I jumped, screaming, both arms thrusting up. I felt the sword puncture skin. Hot blood and saliva struck my face. I drew the blade deeper, not really sure what I had struck. But I was still in the creature’s coils. For a moment the rass opened its grasp in shock, only to tighten up quickly around me. The thing hissed and spat, its dripping venom popping on my skin. I pulled out the blade then stabbed it again.

“Malator!” I summoned. “Strengthen me!”

The snake’s muscled body wrapped around my own, crushing out my air. I thought about the mouse again. Red eyes flashed before me. I worked the sword, slicing through the creature’s jaw. It reared back its bloodied head, half its mouth hanging from fibers of flesh. It would die from the wound, but not quickly. Not before I did. And still Malator’s magic strength didn’t come. My voice was gurgled as I shouted his name.

“Malator!”

Where was he?
I’m dying
, I thought.
This time for real!

And then I heard his voice, so calm it enraged me.

Do you want to die?

“No!” I screamed.

Are you sure? You seem to be trying hard.

The rass constricted around my chest. My rib cage groaned, ready to crack. “Stop . . . it!”

As I screamed I felt the Akari’s power flood my bones and blood, scalding me. My fingers stopped shaking. I could grip the sword again, and this time sent it charging up into that grinning, reptilian face. The tip slammed into the creature’s eye and kept on going. With all the might Malator could give, I pushed and pushed the Sword of Angels deep into the rass’s brain. Its coiling body fell away, dropping me to my knees. The rass thrashed, blinded and bleeding, its tail whipping me aside. I spun as if struck by a club. Stunned, I lay in the dirt, unable to move. The dying rass made for its lair. Half its body disappeared into the ground . . . then the thing fell dead.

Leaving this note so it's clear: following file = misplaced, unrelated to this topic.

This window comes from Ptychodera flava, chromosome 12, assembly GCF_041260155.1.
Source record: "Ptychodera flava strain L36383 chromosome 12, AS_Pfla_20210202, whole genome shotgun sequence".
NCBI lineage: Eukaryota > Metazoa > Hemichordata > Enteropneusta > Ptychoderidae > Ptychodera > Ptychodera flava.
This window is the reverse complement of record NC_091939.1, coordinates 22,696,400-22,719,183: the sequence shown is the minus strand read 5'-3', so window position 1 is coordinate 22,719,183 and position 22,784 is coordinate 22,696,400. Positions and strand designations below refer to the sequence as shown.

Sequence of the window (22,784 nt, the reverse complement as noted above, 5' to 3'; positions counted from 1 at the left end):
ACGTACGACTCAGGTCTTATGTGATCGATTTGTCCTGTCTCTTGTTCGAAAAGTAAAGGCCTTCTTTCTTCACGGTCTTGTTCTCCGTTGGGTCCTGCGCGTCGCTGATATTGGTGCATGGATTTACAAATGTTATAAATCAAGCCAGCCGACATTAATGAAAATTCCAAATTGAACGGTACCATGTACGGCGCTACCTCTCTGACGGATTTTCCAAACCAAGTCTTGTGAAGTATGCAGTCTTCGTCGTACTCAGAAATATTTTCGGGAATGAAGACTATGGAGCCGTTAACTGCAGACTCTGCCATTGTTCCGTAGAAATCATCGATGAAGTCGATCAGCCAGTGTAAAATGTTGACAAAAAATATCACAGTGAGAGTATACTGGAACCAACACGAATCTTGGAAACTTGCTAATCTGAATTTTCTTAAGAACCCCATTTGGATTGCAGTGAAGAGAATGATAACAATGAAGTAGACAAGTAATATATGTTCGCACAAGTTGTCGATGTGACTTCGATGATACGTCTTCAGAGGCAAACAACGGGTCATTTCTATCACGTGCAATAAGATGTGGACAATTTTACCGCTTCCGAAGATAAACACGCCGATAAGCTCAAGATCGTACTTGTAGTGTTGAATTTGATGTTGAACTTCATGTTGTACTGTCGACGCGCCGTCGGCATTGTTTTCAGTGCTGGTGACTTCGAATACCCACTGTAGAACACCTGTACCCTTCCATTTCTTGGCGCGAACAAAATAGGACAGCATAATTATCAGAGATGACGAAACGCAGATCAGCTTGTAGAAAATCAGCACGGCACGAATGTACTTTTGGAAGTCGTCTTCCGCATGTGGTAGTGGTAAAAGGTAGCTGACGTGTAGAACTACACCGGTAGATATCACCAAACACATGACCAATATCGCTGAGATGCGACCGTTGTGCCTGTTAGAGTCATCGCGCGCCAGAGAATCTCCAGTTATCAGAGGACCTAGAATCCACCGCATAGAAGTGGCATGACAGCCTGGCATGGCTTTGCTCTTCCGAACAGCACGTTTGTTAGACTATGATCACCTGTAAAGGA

I was bleeding, my shoulder torn open by the beast’s spiky tail. Every breath made my ribs cry out. The sword lay just feet away. I turned my head and stared at the enormous, twitching snake. Malator’s burst of strength had left me.

Pick it up
, said Malator.

I could hardly hear him through the fog of pain.

Pick it up!

The blade seemed so far away. I made a claw of my hand and stretched for it with my wounded shoulder. Breathing was almost too difficult.

You said you didn’t want to die
, the spirit chided.
Prove it.

Some Akari were gentle, but mine was a taskmaster. “Eat shit!” I growled even as I rolled to reach the sword. My fingers touched its worn out hilt, wrapping around it. Suddenly, I could breathe again. I dragged the sword over my chest as I rolled onto my back. The fog in my mind began to lift. The pain in my shoulder subsided.